Burrito

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Yeah...I use Google Photos too, and know the quirks it can pull sometimes. I had wondered that, but then assumed it was two shots with the non-pano showing trees up close in front of her, and then they're gone in the pano.

Good catch, I hadn't noticed that. Looks like the 2nd pic in the series just overlapped the trees to make the panoramic. Either that, or there was some weird divine stuff going on and the trees were removed from the face of the earth right before our very eyes!!!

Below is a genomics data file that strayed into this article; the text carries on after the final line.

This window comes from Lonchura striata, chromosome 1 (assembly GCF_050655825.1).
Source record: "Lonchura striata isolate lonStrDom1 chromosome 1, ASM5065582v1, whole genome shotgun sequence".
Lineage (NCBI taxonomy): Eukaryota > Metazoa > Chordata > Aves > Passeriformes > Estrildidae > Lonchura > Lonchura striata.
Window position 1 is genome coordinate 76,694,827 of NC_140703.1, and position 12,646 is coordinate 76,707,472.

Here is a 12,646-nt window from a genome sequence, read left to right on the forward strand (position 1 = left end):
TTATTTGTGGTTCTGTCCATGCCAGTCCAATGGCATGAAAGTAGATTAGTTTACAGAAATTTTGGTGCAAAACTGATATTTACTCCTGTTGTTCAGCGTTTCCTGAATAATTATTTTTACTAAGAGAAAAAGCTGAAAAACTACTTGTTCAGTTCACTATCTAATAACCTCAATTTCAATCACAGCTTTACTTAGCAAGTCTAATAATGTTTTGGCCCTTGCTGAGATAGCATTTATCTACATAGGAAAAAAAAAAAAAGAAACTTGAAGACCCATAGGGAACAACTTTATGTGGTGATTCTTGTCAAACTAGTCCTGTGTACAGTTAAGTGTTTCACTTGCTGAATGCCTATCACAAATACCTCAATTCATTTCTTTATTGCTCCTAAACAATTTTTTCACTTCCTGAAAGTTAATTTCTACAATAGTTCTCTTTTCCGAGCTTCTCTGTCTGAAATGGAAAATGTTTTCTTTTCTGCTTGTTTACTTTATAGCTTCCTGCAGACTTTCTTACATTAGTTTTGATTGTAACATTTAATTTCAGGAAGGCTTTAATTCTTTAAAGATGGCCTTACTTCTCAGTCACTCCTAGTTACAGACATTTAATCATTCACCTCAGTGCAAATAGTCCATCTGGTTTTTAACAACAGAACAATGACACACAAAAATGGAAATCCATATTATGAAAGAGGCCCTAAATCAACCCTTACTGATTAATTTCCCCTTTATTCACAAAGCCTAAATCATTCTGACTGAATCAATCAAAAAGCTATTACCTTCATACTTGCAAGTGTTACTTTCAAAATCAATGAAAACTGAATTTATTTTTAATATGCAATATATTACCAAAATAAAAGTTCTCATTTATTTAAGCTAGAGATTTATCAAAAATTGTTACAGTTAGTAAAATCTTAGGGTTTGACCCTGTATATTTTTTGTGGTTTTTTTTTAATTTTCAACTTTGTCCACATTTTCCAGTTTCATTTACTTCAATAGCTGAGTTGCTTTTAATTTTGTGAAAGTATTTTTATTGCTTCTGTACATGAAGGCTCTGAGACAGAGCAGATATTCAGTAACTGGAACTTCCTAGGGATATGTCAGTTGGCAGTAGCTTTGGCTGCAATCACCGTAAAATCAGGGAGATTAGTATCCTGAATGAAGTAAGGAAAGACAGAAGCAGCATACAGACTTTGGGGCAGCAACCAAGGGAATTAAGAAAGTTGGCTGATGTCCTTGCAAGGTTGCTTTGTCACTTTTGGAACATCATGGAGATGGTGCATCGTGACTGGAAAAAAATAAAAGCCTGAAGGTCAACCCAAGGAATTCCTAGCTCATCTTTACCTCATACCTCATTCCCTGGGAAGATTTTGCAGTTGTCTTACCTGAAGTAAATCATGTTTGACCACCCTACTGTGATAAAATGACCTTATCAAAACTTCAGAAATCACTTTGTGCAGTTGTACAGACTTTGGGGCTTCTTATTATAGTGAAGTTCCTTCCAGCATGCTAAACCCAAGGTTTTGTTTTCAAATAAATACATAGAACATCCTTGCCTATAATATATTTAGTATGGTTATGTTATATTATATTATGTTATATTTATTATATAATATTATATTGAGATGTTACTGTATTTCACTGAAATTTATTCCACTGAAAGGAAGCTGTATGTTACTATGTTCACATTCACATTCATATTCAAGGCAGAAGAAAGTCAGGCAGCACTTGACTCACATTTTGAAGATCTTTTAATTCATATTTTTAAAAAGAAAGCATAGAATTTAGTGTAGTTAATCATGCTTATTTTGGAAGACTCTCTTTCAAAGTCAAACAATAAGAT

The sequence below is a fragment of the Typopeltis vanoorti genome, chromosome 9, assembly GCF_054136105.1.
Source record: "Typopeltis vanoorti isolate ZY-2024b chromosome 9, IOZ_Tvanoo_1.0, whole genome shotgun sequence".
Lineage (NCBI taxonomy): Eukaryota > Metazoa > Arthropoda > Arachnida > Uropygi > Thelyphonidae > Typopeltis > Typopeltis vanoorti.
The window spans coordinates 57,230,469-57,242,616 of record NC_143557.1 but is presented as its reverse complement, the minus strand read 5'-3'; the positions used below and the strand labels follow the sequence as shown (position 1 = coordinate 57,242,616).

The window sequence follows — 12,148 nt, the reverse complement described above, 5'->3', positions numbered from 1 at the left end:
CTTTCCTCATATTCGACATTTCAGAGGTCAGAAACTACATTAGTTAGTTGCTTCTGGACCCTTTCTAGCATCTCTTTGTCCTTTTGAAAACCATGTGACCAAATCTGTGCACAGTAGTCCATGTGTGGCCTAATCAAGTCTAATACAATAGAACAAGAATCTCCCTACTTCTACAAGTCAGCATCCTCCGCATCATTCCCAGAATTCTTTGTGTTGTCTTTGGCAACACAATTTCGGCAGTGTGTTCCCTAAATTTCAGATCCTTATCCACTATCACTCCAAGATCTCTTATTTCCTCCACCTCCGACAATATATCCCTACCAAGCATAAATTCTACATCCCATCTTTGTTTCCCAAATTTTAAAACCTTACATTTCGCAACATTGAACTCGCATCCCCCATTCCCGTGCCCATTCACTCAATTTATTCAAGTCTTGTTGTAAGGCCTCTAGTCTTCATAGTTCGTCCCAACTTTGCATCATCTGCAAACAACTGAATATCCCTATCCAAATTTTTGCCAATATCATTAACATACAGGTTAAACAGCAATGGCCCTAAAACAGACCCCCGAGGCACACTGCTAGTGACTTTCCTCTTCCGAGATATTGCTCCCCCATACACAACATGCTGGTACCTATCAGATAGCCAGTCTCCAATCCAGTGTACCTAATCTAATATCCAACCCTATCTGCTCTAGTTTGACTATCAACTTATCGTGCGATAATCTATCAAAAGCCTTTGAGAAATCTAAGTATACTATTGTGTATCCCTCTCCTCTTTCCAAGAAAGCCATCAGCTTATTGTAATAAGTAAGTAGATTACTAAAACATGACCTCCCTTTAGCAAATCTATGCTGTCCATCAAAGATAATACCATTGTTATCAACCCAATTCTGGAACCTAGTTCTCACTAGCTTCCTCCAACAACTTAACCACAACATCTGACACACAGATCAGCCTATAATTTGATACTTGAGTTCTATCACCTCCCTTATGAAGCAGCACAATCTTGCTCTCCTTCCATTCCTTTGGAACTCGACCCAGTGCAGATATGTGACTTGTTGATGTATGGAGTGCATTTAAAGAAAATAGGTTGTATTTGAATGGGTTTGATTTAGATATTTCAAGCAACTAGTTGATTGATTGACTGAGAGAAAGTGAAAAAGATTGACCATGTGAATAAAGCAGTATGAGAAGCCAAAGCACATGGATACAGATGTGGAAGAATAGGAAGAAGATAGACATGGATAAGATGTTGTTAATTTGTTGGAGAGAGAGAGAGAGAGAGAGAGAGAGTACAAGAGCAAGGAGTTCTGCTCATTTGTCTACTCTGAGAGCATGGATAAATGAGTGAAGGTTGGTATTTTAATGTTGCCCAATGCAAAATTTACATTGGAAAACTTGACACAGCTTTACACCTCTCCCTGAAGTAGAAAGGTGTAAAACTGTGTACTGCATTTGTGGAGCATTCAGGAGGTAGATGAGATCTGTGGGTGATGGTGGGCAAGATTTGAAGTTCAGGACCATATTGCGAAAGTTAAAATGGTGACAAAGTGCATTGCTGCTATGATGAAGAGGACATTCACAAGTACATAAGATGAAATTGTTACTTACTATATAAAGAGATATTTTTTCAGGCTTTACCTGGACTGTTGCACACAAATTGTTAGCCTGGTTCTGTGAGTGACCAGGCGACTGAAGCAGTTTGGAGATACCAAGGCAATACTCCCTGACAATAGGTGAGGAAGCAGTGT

Artemus

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Good catch, I hadn't noticed that. Looks like the 2nd pic in the series just overlapped the trees to make the panoramic. Either that, or there was some weird divine stuff going on and the trees were removed from the face of the earth right before our very eyes!!!
Weird, divine stuff? I think that is an anti-oxymoron. :rolleyes:
 

HomerJ

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WOW! Tons of snow still up there! Thanks for sharing! Your wife must be tougher than most guys!